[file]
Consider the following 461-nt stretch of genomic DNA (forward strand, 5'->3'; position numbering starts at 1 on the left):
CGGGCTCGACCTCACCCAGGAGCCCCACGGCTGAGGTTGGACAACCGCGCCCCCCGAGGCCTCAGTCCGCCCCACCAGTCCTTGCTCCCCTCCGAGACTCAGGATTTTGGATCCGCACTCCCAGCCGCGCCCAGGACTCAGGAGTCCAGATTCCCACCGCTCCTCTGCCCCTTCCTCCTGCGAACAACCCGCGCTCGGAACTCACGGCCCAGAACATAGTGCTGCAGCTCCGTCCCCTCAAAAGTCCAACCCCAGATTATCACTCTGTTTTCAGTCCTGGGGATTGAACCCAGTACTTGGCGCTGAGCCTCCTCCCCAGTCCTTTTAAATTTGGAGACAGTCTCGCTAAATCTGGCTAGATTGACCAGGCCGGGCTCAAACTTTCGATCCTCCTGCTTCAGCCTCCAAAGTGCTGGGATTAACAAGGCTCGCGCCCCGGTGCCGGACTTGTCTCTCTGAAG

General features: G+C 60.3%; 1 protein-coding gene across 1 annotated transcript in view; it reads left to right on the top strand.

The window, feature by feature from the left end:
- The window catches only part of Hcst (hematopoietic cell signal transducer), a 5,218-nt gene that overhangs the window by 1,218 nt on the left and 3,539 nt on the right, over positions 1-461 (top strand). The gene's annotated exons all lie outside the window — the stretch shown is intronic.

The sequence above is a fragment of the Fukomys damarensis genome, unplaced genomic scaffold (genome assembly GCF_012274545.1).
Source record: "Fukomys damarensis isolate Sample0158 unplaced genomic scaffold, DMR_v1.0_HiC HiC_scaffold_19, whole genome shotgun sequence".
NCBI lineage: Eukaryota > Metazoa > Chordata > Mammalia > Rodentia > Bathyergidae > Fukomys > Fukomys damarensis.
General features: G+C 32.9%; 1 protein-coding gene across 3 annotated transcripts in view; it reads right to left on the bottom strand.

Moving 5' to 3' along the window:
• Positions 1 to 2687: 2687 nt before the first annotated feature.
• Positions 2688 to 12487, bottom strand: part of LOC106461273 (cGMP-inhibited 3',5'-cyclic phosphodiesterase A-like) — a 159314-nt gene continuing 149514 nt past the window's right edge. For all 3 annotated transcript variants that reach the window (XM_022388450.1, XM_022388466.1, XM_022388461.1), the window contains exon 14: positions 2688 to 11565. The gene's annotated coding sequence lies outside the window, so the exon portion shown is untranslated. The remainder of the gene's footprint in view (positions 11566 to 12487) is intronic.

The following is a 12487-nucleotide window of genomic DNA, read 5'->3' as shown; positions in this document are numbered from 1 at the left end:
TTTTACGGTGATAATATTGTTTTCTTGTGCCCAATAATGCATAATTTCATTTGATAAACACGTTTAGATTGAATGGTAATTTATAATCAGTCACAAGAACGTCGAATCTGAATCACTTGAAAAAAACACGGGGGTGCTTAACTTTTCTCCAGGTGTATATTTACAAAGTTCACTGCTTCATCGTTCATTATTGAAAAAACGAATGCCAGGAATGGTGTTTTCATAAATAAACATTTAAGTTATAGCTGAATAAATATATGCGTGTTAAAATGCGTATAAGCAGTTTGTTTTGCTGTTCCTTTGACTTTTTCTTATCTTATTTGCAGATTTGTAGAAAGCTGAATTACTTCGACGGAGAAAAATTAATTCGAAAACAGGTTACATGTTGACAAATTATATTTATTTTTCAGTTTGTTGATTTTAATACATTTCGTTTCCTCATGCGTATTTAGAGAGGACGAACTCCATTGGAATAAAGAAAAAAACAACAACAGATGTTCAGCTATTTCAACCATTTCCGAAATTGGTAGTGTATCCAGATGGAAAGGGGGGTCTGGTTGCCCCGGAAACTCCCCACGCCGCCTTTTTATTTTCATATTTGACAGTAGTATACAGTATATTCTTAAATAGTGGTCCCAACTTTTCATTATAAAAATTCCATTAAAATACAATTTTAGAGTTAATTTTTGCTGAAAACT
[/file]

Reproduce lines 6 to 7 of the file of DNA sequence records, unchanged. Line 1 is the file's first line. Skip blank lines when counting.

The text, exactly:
The sequence above is a fragment of the Fukomys damarensis genome, unplaced genomic scaffold (genome assembly GCF_012274545.1).
Source record: "Fukomys damarensis isolate Sample0158 unplaced genomic scaffold, DMR_v1.0_HiC HiC_scaffold_19, whole genome shotgun sequence".